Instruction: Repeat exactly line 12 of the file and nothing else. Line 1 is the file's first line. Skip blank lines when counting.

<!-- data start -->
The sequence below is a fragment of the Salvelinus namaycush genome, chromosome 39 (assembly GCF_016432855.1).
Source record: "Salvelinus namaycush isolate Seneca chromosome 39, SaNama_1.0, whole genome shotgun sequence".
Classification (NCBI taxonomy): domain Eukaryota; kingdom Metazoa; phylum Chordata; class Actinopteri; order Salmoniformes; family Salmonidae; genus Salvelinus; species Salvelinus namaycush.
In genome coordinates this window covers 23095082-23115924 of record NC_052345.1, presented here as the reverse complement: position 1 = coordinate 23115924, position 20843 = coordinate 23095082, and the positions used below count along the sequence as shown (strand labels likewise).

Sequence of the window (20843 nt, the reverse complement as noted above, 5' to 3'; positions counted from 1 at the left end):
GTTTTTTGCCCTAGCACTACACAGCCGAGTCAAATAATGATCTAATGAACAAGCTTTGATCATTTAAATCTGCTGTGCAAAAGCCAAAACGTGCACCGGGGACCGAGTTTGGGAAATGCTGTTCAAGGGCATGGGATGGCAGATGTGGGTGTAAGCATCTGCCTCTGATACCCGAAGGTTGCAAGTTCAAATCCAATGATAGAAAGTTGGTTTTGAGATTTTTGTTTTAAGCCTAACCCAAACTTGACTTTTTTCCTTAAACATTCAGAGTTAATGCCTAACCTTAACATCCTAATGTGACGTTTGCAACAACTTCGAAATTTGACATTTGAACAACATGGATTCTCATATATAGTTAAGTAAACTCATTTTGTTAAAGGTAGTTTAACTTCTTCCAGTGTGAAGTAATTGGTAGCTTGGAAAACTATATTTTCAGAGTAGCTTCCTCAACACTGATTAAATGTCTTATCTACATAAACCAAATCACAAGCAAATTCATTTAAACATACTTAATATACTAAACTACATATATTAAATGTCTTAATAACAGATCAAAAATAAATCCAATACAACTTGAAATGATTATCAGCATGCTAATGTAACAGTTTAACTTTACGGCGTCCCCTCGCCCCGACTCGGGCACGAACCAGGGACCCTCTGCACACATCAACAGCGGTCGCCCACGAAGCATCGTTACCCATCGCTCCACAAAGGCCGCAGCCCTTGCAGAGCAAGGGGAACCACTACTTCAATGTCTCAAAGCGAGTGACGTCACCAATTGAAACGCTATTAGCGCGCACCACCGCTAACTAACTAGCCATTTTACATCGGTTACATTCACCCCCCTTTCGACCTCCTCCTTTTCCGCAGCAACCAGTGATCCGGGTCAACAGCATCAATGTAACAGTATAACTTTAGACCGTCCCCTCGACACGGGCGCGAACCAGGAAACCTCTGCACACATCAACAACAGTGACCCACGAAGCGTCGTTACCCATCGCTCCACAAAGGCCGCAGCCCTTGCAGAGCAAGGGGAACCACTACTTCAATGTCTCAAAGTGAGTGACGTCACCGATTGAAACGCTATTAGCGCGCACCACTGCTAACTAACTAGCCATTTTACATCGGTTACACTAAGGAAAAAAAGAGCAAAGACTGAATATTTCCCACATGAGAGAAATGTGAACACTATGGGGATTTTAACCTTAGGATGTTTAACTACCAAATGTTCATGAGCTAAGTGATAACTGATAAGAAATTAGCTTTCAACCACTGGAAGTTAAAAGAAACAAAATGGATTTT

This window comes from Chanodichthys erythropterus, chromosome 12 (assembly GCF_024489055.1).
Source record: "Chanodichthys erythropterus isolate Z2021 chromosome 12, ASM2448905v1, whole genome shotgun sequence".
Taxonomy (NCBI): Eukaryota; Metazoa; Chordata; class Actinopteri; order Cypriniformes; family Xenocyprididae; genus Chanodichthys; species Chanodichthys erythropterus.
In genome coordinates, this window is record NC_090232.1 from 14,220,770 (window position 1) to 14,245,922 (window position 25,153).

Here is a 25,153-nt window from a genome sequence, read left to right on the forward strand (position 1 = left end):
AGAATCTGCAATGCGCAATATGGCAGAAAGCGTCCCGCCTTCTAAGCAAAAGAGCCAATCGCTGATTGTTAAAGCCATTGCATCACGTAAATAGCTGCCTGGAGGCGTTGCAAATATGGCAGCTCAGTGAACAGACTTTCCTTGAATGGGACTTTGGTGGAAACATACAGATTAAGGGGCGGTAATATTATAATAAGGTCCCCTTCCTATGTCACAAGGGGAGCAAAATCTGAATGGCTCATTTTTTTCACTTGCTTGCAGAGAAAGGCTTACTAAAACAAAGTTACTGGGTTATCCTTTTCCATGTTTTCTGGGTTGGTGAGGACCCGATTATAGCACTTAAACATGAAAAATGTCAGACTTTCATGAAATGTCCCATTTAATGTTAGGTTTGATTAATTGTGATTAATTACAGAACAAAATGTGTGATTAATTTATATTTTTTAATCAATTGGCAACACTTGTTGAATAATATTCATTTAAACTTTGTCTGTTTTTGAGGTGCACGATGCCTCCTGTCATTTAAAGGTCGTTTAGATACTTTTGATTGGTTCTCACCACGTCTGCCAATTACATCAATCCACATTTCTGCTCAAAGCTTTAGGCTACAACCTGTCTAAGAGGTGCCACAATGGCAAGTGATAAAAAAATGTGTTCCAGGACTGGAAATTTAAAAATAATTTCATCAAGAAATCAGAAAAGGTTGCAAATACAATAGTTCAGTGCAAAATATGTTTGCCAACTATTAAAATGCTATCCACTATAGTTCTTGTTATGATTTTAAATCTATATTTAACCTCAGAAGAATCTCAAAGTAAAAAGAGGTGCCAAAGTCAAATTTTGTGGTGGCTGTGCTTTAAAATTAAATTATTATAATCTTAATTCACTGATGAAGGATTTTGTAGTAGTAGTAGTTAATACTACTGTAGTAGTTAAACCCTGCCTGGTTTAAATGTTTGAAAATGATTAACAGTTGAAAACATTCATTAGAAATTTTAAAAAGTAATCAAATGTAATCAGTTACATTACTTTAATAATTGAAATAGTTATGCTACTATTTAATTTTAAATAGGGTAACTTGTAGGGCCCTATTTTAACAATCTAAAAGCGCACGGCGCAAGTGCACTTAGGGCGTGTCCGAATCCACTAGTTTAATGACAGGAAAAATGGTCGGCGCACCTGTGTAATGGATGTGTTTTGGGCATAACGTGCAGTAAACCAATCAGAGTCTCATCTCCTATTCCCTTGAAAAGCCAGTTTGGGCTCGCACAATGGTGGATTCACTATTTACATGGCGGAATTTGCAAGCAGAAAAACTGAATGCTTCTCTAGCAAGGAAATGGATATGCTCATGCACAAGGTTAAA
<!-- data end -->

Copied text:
AGAATCTGCAATGCGCAATATGGCAGAAAGCGTCCCGCCTTCTAAGCAAAAGAGCCAATCGCTGATTGTTAAAGCCATTGCATCACGTAAATAGCTGCCTGGAGGCGTTGCAAATATGGCAGCTCAGTGAACAGACTTTCCTTGAATGGGACTTTGGTGGAAACATACAGATTAAGGGGCGGTAATATTATAATAAGGTCCCCTTCCTATGTCACAAGGGGAGCAAAATCTGAATGGCTCATTTTTTTCACTTGCTTGCAGAGAAAGGCTTACTAAAACAAAGTTACTGGGTTATCCTTTTCCATGTTTTCTGGGTTGGTGAGGACCCGATTATAGCACTTAAACATGAAAAATGTCAGACTTTCATGAAATGTCCCATTTAATGTTAGGTTTGATTAATTGTGATTAATTACAGAACAAAATGTGTGATTAATTTATATTTTTTAATCAATTGGCAACACTTGTTGAATAATATTCATTTAAACTTTGTCTGTTTTTGAGGTGCACGATGCCTCCTGTCATTTAAAGGTCGTTTAGATACTTTTGATTGGTTCTCACCACGTCTGCCAATTACATCAATCCACATTTCTGCTCAAAGCTTTAGGCTACAACCTGTCTAAGAGGTGCCACAATGGCAAGTGATAAAAAAATGTGTTCCAGGACTGGAAATTTAAAAATAATTTCATCAAGAAATCAGAAAAGGTTGCAAATACAATAGTTCAGTGCAAAATATGTTTGCCAACTATTAAAATGCTATCCACTATAGTTCTTGTTATGATTTTAAATCTATATTTAACCTCAGAAGAATCTCAAAGTAAAAAGAGGTGCCAAAGTCAAATTTTGTGGTGGCTGTGCTTTAAAATTAAATTATTATAATCTTAATTCACTGATGAAGGATTTTGTAGTAGTAGTAGTTAATACTACTGTAGTAGTTAAACCCTGCCTGGTTTAAATGTTTGAAAATGATTAACAGTTGAAAACATTCATTAGAAATTTTAAAAAGTAATCAAATGTAATCAGTTACATTACTTTAATAATTGAAATAGTTATGCTACTATTTAATTTTAAATAGGGTAACTTGTAGGGCCCTATTTTAACAATCTAAAAGCGCACGGCGCAAGTGCACTTAGGGCGTGTCCGAATCCACTAGTTTAATGACAGGAAAAATGGTCGGCGCACCTGTGTAATGGATGTGTTTTGGGCATAACGTGCAGTAAACCAATCAGAGTCTCATCTCCTATTCCCTTGAAAAGCCAGTTTGGGCTCGCACAATGGTGGATTCACTATTTACATGGCGGAATTTGCAAGCAGAAAAACTGAATGCTTCTCTAGCAAGGAAATGGATATGCTCATGCACAAGGTTAAA